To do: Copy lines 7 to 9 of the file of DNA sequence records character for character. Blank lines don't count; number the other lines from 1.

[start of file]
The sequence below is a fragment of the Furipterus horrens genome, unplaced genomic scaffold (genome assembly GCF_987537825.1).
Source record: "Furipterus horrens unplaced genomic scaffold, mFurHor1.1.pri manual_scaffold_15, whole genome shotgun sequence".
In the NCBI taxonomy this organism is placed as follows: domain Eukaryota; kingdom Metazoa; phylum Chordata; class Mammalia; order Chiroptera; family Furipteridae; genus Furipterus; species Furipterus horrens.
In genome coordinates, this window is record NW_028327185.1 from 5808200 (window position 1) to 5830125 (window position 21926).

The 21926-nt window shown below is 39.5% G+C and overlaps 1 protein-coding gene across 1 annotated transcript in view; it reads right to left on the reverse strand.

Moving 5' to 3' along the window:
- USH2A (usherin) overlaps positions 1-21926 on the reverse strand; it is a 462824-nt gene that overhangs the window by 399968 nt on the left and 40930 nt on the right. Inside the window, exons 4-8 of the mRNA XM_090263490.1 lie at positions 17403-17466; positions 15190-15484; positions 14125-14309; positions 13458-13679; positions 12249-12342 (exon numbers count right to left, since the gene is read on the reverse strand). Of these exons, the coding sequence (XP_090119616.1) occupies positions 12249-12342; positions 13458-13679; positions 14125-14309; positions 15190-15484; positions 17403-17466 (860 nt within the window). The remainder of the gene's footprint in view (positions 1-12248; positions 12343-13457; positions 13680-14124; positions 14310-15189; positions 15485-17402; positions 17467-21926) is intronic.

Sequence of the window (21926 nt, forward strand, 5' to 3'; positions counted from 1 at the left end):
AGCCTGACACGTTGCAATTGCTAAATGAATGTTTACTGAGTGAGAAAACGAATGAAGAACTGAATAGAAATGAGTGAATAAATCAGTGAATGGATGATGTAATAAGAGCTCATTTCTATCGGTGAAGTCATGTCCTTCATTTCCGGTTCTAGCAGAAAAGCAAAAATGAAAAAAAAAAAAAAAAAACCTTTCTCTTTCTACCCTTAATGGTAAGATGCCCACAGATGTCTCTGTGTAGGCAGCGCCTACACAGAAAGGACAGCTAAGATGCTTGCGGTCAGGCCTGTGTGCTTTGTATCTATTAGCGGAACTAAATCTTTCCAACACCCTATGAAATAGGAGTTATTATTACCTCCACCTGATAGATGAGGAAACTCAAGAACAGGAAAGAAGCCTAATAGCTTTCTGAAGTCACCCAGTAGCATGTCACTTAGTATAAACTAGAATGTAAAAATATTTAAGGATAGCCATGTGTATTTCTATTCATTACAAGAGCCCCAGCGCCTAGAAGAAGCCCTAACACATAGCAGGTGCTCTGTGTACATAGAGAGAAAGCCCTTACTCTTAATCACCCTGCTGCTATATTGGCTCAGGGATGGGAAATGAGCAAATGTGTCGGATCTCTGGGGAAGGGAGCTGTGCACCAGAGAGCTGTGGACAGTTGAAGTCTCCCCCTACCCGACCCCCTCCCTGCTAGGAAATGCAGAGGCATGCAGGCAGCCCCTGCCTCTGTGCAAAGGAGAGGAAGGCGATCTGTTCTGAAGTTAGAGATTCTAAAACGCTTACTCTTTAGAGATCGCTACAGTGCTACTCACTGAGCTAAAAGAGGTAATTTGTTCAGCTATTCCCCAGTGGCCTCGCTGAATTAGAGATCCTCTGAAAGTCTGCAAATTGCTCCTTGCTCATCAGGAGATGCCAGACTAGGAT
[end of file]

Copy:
- USH2A (usherin) overlaps positions 1-21926 on the reverse strand; it is a 462824-nt gene that overhangs the window by 399968 nt on the left and 40930 nt on the right. Inside the window, exons 4-8 of the mRNA XM_090263490.1 lie at positions 17403-17466; positions 15190-15484; positions 14125-14309; positions 13458-13679; positions 12249-12342 (exon numbers count right to left, since the gene is read on the reverse strand). Of these exons, the coding sequence (XP_090119616.1) occupies positions 12249-12342; positions 13458-13679; positions 14125-14309; positions 15190-15484; positions 17403-17466 (860 nt within the window). The remainder of the gene's footprint in view (positions 1-12248; positions 12343-13457; positions 13680-14124; positions 14310-15189; positions 15485-17402; positions 17467-21926) is intronic.

Sequence of the window (21926 nt, forward strand, 5' to 3'; positions counted from 1 at the left end):
AGCCTGACACGTTGCAATTGCTAAATGAATGTTTACTGAGTGAGAAAACGAATGAAGAACTGAATAGAAATGAGTGAATAAATCAGTGAATGGATGATGTAATAAGAGCTCATTTCTATCGGTGAAGTCATGTCCTTCATTTCCGGTTCTAGCAGAAAAGCAAAAATGAAAAAAAAAAAAAAAAAACCTTTCTCTTTCTACCCTTAATGGTAAGATGCCCACAGATGTCTCTGTGTAGGCAGCGCCTACACAGAAAGGACAGCTAAGATGCTTGCGGTCAGGCCTGTGTGCTTTGTATCTATTAGCGGAACTAAATCTTTCCAACACCCTATGAAATAGGAGTTATTATTACCTCCACCTGATAGATGAGGAAACTCAAGAACAGGAAAGAAGCCTAATAGCTTTCTGAAGTCACCCAGTAGCATGTCACTTAGTATAAACTAGAATGTAAAAATATTTAAGGATAGCCATGTGTATTTCTATTCATTACAAGAGCCCCAGCGCCTAGAAGAAGCCCTAACACATAGCAGGTGCTCTGTGTACATAGAGAGAAAGCCCTTACTCTTAATCACCCTGCTGCTATATTGGCTCAGGGATGGGAAATGAGCAAATGTGTCGGATCTCTGGGGAAGGGAGCTGTGCACCAGAGAGCTGTGGACAGTTGAAGTCTCCCCCTACCCGACCCCCTCCCTGCTAGGAAATGCAGAGGCATGCAGGCAGCCCCTGCCTCTGTGCAAAGGAGAGGAAGGCGATCTGTTCTGAAGTTAGAGATTCTAAAACGCTTACTCTTTAGAGATCGCTACAGTGCTACTCACTGAGCTAAAAGAGGTAATTTGTTCAGCTATTCCCCAGTGGCCTCGCTGAATTAGAGATCCTCTGAAAGTCTGCAAATTGCTCCTTGCTCATCAGGAGATGCCAGACTAGGAT